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Cagle seeks 2nd term in quiet race for lt. governor
Porter, Barber face uphill climb to unseat Hall County incumbent
1010Dan Barber
Dan Barber

Governor's race: Attacks aren't a Deal-breaker so far

Elections Guide

Lieutenant governor

Dan Barber
Party: Libertarian
Age: 46
Home: Cumming
Education: Attended College of the Desert in Palm Desert, Calif., but left to begin working in auto repair.
Experience: First-time candidate for public office. Owns an auto repair business, three tax preparation franchises and a franchise consulting business.

Casey Cagle
Party: Republican
Age: 44
Home: Chestnut Mountain
Education: Attended Georgia Southern University, but left after a career-ending football injury.
Experience: Current lieutenant governor. Elected to state Senate in 1994 at age 28 and was re-elected in 1996, 1998, 2000, 2002 and 2004. Elected lieutenant governor in 2006. He has owned various small businesses since the age of 20.

Carol Porter
: Democrat
Age: 51
Home: Dublin
Education: Bachelor's degree from University of Georgia, 2001.
Experience: First-time candidate for public office. Worked on re-election campaigns for husband and Georgia House Minority Leader DuBose Porter for 26 years. She is the general manager and a co-owner of the Courier Herald Publishing Company, which consists of nine middle Georgia newspapers.

The lieutenant governor holds the second-most powerful role in the state, yet this year's campaign trail isn't getting much attention.

With experienced incumbent Casey Cagle in a quiet race against Democratic candidate Carol Porter and Libertarian candidate Dan Barber, it's not likely to get noticed, said Douglas Young, political science professor at Gainesville State College.

"Cagle has been a popular lieutenant governor and there are not major controversies dogging his campaign that I'm aware of," Young said. "The quieter a race is, the better it is for the incumbent. Voters have the inclination to pull the lever for the incumbent since they haven't heard anything, which hopefully means he's done a good job."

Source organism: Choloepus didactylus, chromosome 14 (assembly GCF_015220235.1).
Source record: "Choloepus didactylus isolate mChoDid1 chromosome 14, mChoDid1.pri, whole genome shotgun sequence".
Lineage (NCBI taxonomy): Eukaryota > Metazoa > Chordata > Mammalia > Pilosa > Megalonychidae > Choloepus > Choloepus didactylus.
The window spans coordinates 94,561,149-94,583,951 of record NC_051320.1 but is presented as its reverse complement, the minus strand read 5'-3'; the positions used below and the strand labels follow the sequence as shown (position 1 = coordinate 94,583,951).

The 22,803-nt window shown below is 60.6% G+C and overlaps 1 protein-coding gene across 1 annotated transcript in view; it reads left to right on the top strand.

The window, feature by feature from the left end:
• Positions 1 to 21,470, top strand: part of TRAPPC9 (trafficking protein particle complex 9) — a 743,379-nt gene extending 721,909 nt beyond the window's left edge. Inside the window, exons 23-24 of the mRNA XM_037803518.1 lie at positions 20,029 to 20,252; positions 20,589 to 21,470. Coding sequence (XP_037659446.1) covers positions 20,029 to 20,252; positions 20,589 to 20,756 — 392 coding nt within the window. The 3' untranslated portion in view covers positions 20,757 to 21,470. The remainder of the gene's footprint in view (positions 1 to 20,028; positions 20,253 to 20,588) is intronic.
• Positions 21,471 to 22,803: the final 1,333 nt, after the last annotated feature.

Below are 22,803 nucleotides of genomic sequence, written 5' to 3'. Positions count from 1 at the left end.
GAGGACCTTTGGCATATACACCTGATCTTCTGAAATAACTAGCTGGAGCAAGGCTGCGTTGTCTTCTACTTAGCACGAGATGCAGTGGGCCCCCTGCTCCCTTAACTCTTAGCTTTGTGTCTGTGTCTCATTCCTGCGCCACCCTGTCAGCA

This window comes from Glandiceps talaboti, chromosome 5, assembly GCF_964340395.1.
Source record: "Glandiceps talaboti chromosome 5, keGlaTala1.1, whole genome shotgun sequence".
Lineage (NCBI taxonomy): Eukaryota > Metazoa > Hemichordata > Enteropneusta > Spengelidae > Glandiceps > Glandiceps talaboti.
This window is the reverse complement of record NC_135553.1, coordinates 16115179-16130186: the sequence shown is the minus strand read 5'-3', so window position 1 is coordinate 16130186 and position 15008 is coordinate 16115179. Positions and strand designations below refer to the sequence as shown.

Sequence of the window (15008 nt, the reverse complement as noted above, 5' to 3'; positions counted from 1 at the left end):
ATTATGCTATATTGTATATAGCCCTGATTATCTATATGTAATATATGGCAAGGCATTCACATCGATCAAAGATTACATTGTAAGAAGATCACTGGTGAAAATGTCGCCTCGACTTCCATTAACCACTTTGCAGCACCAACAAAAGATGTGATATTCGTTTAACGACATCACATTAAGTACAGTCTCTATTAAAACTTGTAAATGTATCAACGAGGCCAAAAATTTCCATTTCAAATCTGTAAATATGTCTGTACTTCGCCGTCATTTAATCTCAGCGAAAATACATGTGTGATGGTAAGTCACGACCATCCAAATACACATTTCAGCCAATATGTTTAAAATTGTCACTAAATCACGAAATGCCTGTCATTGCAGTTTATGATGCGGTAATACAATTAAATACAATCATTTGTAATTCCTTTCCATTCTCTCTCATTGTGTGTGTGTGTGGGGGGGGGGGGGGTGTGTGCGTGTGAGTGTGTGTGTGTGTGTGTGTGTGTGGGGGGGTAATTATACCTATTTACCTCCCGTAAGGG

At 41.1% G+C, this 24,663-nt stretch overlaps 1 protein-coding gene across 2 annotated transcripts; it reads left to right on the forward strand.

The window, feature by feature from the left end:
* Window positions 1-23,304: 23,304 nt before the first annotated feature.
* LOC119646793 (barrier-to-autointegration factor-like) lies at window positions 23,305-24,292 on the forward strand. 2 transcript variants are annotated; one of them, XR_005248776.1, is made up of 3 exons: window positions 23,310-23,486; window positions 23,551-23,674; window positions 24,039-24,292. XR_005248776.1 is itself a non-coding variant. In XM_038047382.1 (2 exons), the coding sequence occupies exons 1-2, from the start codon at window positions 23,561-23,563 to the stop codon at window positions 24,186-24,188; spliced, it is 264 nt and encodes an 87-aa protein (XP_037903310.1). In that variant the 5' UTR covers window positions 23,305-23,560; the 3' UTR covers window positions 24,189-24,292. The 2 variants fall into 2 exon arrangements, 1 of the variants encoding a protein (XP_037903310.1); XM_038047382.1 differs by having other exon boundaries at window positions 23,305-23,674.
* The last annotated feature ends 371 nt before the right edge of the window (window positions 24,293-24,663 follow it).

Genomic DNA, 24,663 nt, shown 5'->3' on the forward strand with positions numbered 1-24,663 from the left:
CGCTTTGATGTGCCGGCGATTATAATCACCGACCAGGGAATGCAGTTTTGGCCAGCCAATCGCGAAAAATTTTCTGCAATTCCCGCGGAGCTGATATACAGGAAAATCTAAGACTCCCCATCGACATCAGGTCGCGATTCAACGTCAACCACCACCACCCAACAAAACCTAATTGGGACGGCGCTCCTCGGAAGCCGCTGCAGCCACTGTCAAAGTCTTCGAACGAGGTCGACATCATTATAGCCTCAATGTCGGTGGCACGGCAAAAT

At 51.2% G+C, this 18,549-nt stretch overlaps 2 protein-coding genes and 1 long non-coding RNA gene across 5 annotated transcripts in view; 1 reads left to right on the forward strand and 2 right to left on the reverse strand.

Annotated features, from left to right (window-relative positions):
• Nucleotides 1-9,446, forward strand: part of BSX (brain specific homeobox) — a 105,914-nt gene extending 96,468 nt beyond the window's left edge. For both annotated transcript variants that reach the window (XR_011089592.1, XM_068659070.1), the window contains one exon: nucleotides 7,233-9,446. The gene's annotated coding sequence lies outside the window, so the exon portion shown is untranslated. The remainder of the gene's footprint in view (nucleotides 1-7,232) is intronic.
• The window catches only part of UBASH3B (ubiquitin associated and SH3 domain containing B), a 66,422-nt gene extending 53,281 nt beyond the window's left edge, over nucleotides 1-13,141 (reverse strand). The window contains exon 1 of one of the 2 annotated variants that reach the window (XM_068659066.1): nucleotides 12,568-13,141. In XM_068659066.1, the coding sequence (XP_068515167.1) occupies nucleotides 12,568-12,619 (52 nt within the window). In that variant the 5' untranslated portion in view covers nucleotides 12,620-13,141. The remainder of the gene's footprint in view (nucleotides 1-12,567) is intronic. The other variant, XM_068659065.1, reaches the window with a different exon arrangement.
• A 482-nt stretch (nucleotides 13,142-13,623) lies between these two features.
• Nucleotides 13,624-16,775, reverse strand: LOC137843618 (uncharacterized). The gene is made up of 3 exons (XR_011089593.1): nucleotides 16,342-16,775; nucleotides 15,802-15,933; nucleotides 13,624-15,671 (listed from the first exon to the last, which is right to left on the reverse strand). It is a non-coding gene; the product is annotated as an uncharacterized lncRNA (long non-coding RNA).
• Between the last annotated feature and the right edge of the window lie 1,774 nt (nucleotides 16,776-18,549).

Despite the lack of interest, this year's race could be one of the most important in years, Young said.

"Any year ending in a zero is important when we have the census because the folks we elect this November will be redrawing all the U.S. House and state Senate and General Assembly lines in Georgia," he said. "We have to live with those for the next decade, and the lieutenant governor is extremely involved in that process."

Georgia's lieutenant governor is also one of the most powerful in the country because of the ability to appoint chairpersons to state Senate committees.

"In general, the lieutenant governor is far more powerful in his role over the state Senate than the (U.S.) vice president over the Senate, who only appears on formal occasions," Young said. "In Georgia, he's there every day. Also, he's favored to be a future governor and able to use the office not just to serve the state but as a launching pad for his own career."

Cagle enjoys working on statewide projects such as advancing charter schools, starting career academies and navigating the budget process, said Ryan Cassin, Cagle's campaign manager.

"His role is one of the most diverse in state government, and he loves the opportunity to travel the state and meet with so many Georgians. That's one of his favorite parts," Cassin said. "Something that people may not realize the office handles are the large number of constituent issues. He's constantly getting phone calls from people who need help navigating the government and connecting to the right people to get their issues resolved."

Porter said she is looking forward to helping education and jobs in the state if she is elected.
"I'm going to use the lieutenant governor office to promote economic development and get Georgians into the work force. The taxpayers can't handle more, and we've got to create more taxpayers," she said Friday. "There are so many things we could do, like promote tourism more. We have mountains, midlands and beaches. We've got the complete package."